|For 'All That Rocks,' MTV2 intentionally tried to create an event with a 'stripped-down party atmosphere' instead of the glitzy celebrity-heavy shows on other networks.
The marketers, aiming at the elusive and much-coveted 12- to 24-year-old male, have sealed advertising and brand-integration deals with MTV sibling MTV2 to be woven throughout the upcoming program "All That Rocks."
The show, airing from the Bowery nightclub CBGB and hosted by skateboard pro and Johnny Knoxville pal Bam Margera, will be the cable network's first foray into event programming.
Airing Sunday, "All That Rocks" has a heavy dose of viewer involvement, from user-generated videos that will be part of the show to wireless voting on fans' favorite bands. Emerging artists 30 Seconds to Mars (fronted by actor Jared Leto), Lil' Wayne and Angels & Airwaves will perform.
The network is taking a page from flagship MTV by gathering several marketers to prop up "All That Rocks." MTV has been a pioneer in linking young adult-skewing brands to its programming, from the "Video Music Awards" to "Road Rules."
Virgin Mobile, which has had a long-standing relationship with Viacom's MTV networks, has created a "red room" for "All That Rocks" that stands the traditional "green room" on its head. The marketer, instead of dressing up a VIP lounge backstage, has branded the somewhat notorious bathroom at CBGB, complete with red walls, red toilet paper and red-clad bathroom attendants.
"It felt like an appropriate way to participate in this event," said Bob Stohrer, VP-brand and communications, Virgin Mobile. "We think the fans of MTV2 will respond to it, and another sponsor would never want to do it. We get more talk value out of it than sponsoring a backstage room."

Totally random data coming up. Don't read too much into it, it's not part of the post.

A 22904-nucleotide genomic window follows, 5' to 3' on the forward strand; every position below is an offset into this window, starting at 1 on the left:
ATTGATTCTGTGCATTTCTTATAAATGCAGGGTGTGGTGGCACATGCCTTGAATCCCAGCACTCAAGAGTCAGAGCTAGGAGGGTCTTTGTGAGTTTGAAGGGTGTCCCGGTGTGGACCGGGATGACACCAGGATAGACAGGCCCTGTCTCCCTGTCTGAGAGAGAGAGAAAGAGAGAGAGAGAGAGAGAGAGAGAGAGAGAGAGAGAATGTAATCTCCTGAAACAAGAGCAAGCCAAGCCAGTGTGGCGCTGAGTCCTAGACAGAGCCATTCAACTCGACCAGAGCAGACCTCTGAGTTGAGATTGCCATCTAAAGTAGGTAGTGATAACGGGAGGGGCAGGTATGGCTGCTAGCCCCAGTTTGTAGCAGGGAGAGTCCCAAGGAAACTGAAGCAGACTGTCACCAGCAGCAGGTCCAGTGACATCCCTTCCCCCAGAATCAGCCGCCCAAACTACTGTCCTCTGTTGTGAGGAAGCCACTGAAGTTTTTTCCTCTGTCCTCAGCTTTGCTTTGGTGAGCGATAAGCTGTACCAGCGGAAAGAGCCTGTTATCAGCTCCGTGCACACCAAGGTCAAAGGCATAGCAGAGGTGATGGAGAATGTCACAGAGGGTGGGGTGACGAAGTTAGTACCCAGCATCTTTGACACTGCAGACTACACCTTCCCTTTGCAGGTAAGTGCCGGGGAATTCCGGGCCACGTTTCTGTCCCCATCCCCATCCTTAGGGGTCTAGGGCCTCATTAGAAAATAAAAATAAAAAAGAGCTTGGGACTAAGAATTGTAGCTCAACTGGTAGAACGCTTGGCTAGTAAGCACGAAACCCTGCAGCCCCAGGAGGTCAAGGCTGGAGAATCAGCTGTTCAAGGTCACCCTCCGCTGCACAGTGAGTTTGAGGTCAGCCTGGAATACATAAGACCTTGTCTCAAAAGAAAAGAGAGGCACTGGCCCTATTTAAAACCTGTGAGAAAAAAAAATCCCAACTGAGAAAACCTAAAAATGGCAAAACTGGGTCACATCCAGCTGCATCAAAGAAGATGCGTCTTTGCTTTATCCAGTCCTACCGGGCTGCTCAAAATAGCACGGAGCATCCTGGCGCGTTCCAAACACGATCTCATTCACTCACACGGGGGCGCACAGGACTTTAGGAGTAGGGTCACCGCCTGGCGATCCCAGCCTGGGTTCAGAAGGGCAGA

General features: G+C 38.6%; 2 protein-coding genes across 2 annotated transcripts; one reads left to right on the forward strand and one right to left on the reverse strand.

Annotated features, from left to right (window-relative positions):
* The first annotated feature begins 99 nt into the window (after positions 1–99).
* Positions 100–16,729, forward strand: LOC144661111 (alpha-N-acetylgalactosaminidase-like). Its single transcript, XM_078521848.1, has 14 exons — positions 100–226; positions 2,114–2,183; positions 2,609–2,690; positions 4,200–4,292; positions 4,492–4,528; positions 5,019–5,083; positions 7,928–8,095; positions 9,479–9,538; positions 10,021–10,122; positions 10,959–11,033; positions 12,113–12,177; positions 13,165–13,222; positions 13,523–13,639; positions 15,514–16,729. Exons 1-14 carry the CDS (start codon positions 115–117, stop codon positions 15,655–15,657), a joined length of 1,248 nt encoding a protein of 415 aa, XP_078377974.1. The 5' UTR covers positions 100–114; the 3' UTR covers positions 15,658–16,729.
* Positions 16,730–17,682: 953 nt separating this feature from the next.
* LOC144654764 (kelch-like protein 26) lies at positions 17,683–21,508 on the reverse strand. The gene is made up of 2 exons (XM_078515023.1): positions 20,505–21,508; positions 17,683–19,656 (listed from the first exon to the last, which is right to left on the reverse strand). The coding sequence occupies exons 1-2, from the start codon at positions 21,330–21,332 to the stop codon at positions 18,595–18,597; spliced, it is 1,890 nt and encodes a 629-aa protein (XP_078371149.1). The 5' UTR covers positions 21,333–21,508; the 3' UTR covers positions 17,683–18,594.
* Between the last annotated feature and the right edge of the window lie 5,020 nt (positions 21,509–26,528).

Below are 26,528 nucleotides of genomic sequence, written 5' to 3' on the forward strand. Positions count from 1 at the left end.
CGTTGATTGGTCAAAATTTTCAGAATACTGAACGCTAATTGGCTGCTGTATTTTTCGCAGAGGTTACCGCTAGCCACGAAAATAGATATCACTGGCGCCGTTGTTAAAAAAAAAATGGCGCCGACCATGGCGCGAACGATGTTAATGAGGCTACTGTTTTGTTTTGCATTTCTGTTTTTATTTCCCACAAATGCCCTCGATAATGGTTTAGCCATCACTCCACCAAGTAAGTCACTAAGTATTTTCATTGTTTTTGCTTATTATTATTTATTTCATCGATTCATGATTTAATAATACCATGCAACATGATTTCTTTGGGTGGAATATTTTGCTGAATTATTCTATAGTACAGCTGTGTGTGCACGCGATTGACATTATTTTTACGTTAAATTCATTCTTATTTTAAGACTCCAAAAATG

All the integrated partners worked with the network and the show's producers on intertwining their brands into the content. The cameras will peek into the bathroom, for instance, at various points during the show.
Virgin, which has about 4 million subscribers, also will handle wireless voting for the show's categories, including "the almighty king of rock" and "freshest MC."
"We never want to do a sponsorship with billboards and banners," Mr. Stohrer said. "That would make our brand interchangeable with any other brand."
Both Subway and GM are sponsoring specific awards -- "sickest sports moment" and "breaking new band" -- and will have significant on-air exposure around those categories. Pontiac's G6 also will have prime positioning as a vehicle that delivers pretty young model-actress types to the show. There will be several shots of the women arriving at the venue in the sporty cars.
Slim Jim will be part of the scenery via a freshly-painted graffiti logo.
MTV2 executives intentionally tried to create an event with a "stripped-down party atmosphere," said David Cohn, the network's general manager, instead of the glitzy celebrity-heavy shows on other networks. The network, which airs in about 60 million homes, caters to a young, mostly-male demo.
The same rules applied to the integrated brands, which paid undisclosed fees for their ad and integration packages.
"We feel these sponsors are organic to the audience," Mr. Cohn said, "and they bring the same attitude to the show."
MTV2 executives said they intend to make "All That Rocks" an annual on-air event but plan to stoke it during the months in between, encouraging viewers to continue communicating with the cable channel. The budding franchise will have homes on-air, online and on other media platforms.
The network wanted only a handful of sponsors for the first "All That Rocks" but would consider bringing in other categories such as video games, energy drinks and apparel.
Like its competitors, MTV2 has reached out to advertisers with value-added opportunities before, such as its recent co-branded image spots with Sprite. The network will focus on that going forward, Mr. Cohn said, to give marketers more reach for their dollar.
MTV2's music-video-heavy format lends itself to such deals, Mr. Cohn said. The network is home to original programming such as the "$2 Bill Concerts" and "Where My Dogs At?," along with pickups and repurposed shows from MTV such as "Wildboyz" and "Yo Momma."